Domestic machinery orders rose for a second month in June as companies increased spending to restore businesses and production lines disrupted by the March 11 quake and tsunami.
Factory orders, an indicator of capital spending three to six months in advance, rose 7.7 percent in June from May, the Cabinet Office said Thursday. The median forecast of 27 economists surveyed by Bloomberg News was for a 1.7 percent increase.
The report follows production and export data in recent months suggesting the corporate sector is recovering faster than expected from the March disaster. Still, the data cover the period before the yen climbed toward a postwar high that executives say may force companies to pare profit forecasts or move facilities overseas.
“Companies have been pretty optimistic about their spending plans and more people are confident that the postquake slump will be short-lived,” Yoshiki Shinke, a senior economist at Dai-ichi Life Research Institute in Tokyo, said before the report. “Demand to restore factories damaged by the disaster is also a significant factor supporting demand.”
Toshiba Corp., the world’s largest maker of flash memory chips, is among companies counting on reconstruction demand to boost business later this year. The company posted ¥470 million ($6 million) in net income in the three months that ended June 30, exceeding analysts’ estimates.
Fumio Muraoka, corporate senior executive vice president at Toshiba, told reporters May 9 that the company expects to benefit from demand for televisions, refrigerators and air conditioners in the current fiscal year as the nation rebuilds.
The yen has climbed more than 4 percent against the dollar in the past month and Wednesday breached the 76.97 per dollar level it strengthened to on Aug. 4 when authorities intervened. It is also stronger than the 82.59 average rate companies have based their profit forecasts on, in a quarterly Bank of Japan survey of business activity.
“The exchange rate is at a level that has an extremely damaging effect on the Japanese economy,” Osamu Masuko, president of Tokyo-based Mitsubishi Motors Corp., said last week.
Industrial production has risen for three straight months since plunging in March and companies forecast they will boost output this month as well to make up for lost capacity resulting from the earthquake and tsunami. The nation’s largest firms expect to increase spending 4.2 percent in the year ending next March, according to the central bank’s “tankan” business sentiment survey.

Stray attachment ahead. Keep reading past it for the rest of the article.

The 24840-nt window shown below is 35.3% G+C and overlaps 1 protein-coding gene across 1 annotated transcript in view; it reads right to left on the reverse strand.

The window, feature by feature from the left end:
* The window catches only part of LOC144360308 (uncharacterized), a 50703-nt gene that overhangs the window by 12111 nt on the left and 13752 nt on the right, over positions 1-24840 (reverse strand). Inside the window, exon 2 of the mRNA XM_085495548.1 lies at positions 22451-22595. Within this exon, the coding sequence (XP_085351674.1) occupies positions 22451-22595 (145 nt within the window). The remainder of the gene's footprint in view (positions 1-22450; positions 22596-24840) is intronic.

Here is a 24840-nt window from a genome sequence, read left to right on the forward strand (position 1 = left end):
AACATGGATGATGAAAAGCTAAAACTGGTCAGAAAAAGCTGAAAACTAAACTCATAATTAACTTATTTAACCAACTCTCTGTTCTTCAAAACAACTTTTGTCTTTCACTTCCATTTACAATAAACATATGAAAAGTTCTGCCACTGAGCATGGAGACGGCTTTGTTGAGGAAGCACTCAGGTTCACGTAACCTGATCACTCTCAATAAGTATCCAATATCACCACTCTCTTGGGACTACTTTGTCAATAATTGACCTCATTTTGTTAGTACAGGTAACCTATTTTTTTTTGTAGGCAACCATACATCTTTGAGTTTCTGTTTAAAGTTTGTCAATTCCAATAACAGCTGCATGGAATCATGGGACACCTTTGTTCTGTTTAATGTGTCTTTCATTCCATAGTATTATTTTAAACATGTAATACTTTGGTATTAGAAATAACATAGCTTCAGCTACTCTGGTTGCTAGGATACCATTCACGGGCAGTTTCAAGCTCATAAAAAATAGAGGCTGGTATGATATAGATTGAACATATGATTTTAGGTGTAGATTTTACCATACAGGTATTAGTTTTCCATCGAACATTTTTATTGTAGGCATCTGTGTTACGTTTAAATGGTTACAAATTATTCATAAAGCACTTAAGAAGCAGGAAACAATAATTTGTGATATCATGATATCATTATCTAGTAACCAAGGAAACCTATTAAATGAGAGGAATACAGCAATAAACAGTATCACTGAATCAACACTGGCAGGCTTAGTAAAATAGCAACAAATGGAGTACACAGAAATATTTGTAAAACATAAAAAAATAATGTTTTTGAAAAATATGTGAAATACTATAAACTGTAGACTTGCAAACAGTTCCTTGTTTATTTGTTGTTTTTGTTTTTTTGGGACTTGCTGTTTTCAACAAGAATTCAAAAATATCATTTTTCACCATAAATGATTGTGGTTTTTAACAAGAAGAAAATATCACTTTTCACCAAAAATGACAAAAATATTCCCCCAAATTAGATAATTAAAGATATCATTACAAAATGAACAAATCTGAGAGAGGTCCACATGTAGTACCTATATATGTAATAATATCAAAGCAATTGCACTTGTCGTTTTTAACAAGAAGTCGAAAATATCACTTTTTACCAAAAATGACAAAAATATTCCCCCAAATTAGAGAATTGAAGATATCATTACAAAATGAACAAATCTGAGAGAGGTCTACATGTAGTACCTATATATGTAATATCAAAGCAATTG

Nikon boosts forecasts
Nikon Corp. has raised its earnings forecasts for the year ending next March thanks to its earlier-than-expected recovery from supply-chain disruptions caused by the March 11 disaster.
The optical instrument maker now expects group sales of ¥990 billion for fiscal 2011, instead of ¥940 billion projected earlier, and an operating profit of ¥86 billion, versus ¥68 billion. Projected net profit stands at ¥60 billion, against ¥42 billion expected before.
The company also has upgraded its April-September earnings projection and plans to pay an annual dividend of ¥34 per share, up from ¥27.
Although the supply-chain paralysis was initially anticipated to continue into the autumn, it was resolved almost completely by the end of April after Nikon shifted its parts-procurement sources, it said. Brisk sales of digital cameras and steppers for production of chips and liquid crystal displays also lent support to the upward revisions.
For the year, Nikon expects its annual sales of digital cameras — both single-lens reflex and compact cameras combined — to hit a record high of 20.9 million units, led by China and other Asian markets.
For the April-June quarter, the company reported an operating profit of ¥36.920 billion, up 3.3-fold from a year before, and a net profit of ¥30.682 billion, up 3.7-fold, on sales of ¥245.567 billion, up 19.7 percent.
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